It’s time for another update on Gut-Brain research and Parkinson’s! Ever since my husband John was diagnosed with Parkinson’s in 2002 and I began my journey as a citizen scientist searching for answers, I’ve been digging into the research and reporting my findings. I hope you find these insights useful and/or interesting. I continue to be very excited and inspired by the ongoing research in this area.
In 2021 there were265 newly published peer reviewed papers on Parkinson's and the microbiome. Increasingly researchers are beginning to understand the profound connection between the gut and the brain and the connection to disease. The diagram below is from a review paper from University of Florida researchers. You can read their summary of the current state of the research and promising avenues of treatmenthere. One key area of research that is especially near and dear to my heart is the use of probiotics to address GI issues and potentially as an early intervention.
"Recent clinical trials suggest that probiotics can be useful in ameliorating GI issues such as constipation in patients with PD (Cassani et al., 2011; Barichella et al., 2016; Tan et al., 2021), and this is a growing area of research. One recent randomized, double-blind placebo-controlled trial of 120 participants with PD and Rome-III-confirmed constipation was conducted to assess the potential use of probiotics to improve constipation (Barichella et al., 2016)."
I believe that one day in the not too distant future we will be able to test the microbiome and identify a potential risk of Parkinson's in such a way that we could turn people back from getting the disease. Research we’ve worked on at The BioCollective for the past six years has culminated in biomarker discovery with Ardigen, Inc, a Polish genomics and machine learning company. We are currently working on a publication of our results and have presented the data on several online conference forums.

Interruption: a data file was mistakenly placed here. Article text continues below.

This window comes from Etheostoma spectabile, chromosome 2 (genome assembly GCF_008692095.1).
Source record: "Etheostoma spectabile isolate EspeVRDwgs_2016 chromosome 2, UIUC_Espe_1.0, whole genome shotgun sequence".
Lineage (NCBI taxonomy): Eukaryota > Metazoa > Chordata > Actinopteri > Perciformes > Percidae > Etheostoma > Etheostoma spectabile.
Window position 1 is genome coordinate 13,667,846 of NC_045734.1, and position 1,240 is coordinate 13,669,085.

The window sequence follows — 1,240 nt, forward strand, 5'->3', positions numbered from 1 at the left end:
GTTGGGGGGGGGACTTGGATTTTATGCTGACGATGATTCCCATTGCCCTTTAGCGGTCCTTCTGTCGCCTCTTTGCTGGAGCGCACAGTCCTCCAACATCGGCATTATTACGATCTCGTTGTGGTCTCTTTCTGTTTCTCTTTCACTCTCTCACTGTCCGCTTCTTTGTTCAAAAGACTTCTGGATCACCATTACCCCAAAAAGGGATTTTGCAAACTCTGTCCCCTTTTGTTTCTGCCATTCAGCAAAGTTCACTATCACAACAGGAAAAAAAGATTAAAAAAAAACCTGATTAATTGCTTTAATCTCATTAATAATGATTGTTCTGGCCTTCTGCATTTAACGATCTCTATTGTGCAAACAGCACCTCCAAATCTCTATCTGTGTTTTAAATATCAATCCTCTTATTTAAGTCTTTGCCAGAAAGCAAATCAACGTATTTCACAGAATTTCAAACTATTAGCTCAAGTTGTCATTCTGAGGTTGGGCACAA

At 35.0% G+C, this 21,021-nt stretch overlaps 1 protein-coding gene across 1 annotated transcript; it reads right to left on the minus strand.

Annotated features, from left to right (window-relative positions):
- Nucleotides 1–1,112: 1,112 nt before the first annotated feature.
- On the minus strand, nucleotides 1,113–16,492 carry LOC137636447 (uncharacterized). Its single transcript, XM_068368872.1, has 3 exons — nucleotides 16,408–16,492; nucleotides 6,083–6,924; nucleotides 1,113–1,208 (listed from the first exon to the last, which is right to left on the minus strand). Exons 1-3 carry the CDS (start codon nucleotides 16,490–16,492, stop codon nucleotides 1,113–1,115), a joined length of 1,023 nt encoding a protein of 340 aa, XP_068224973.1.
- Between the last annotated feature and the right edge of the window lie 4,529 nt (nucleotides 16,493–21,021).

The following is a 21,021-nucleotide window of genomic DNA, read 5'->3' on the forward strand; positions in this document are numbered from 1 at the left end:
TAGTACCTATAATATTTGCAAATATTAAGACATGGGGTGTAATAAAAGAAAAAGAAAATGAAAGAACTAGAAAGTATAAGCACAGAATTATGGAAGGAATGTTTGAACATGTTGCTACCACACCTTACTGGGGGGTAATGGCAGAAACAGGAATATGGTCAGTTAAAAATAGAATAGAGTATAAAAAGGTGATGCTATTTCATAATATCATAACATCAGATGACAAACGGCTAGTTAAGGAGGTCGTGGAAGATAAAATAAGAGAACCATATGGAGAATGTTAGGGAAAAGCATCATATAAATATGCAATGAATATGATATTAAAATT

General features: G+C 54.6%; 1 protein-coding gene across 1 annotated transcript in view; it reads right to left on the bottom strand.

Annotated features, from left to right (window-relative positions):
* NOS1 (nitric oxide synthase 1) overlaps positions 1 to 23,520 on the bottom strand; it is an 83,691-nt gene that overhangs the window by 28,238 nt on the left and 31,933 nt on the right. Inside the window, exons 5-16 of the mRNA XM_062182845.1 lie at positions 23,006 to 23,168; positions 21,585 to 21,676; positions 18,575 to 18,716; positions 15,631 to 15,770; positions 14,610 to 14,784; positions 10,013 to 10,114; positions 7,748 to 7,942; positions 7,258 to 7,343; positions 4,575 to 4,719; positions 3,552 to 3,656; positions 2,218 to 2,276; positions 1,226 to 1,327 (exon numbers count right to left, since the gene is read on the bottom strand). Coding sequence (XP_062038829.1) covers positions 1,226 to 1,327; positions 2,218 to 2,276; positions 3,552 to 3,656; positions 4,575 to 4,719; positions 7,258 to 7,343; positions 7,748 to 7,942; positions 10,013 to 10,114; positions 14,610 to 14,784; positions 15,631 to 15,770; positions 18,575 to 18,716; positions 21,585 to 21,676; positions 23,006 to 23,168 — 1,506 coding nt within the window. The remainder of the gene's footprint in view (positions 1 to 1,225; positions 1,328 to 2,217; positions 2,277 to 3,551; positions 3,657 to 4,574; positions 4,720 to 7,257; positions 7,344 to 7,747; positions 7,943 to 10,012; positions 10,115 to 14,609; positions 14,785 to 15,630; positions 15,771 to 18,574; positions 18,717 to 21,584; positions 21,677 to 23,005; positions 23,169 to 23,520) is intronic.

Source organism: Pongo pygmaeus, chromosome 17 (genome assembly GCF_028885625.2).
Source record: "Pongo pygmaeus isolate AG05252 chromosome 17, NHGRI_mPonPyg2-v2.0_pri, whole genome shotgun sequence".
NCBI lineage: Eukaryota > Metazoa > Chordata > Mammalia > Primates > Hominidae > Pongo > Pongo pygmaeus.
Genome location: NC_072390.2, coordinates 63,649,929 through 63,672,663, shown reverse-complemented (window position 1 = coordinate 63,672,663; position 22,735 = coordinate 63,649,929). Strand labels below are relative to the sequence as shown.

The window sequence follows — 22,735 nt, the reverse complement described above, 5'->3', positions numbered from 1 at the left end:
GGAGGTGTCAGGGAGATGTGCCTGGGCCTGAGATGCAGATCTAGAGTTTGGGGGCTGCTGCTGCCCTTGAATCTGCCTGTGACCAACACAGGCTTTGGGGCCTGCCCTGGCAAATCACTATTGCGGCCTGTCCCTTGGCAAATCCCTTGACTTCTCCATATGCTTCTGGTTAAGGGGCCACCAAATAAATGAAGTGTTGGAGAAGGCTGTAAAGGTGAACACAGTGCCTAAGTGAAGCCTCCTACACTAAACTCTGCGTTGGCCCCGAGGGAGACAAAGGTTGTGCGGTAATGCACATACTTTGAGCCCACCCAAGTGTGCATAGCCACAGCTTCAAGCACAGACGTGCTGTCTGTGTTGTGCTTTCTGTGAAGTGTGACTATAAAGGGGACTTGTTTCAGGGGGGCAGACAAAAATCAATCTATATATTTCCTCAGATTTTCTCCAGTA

Environmental toxins continue to come up regularly in the research as well. We have known for some time that there are increased risks of Parkinson's related to heavy metals like iron, zinc and manganese as well as many commonly used herbicides and pesticides. This paper from researchers in Germany and Columbia discusses a systems toxicology approach connecting the dots through the microbiome and potential lactic acid bacteria that can help protect from the toxicity of the metals by altering and/or removing them.
I've talked about my systems thinking background before. I've long said that Parkinson's is a complex systemic issue and must be addressed from a systems perspective. I am so pleased to see more research coming from the systems biology and toxicology perspective. There is no single cause for Parkinson's. It is the complex assault of many factors on the human system: environmental pollutants, poor diet and loss of micronutrients, stress and infection. In order to improve the outcomes in Parkinson's we must begin to think of ourselves as an ecosystem. The care of an ecosystem requires great thought and attention.
In 2022, John and I are thinking about how to continue making strides toward a better quality of life, and we have committed to move to a farm where we will care for the land and grow much of our own food. We will know exactly what we are getting because we are going to be the caretakers. As we learn more about food and farming we will be sharing our journey with you.
How can you start to think about your own body and well being as an ecosystem?
Martha Carlin, is a “Citizen Scientist”, systems thinker, wife of Parkinson’s warrior, John Carlin, and founder of The BioCollective , a microbiome company expanding the reach of science and BiotiQuest, the first of it’s kind probiotic line. Since John’s diagnosis in 2002, Martha began learning the science of agriculture, nutrition, environment, infectious disease, Parkinson’s pathology and much more. In 2014, when the first research was published showing a connection between the gut bacteria and the two phenotypes of Parkinson’s, Martha quit her former career as a business turnaround expert and founded The BioCollective to accelerate the discovery of the impact of gut health on all human disease. Martha was a speaker at the White House 2016 Microbiome Initiative launch, challenging the scientific community to “think in a broader context”. Her systems thinking background and experience has led to collaborations across the scientific spectrum from neuroscience to engineering to infectious disease. She is a respected out of the box problem solver in the microbiome field and brings a unique perspective to helping others understand the connections from the soil to the food to our guts and our brains.
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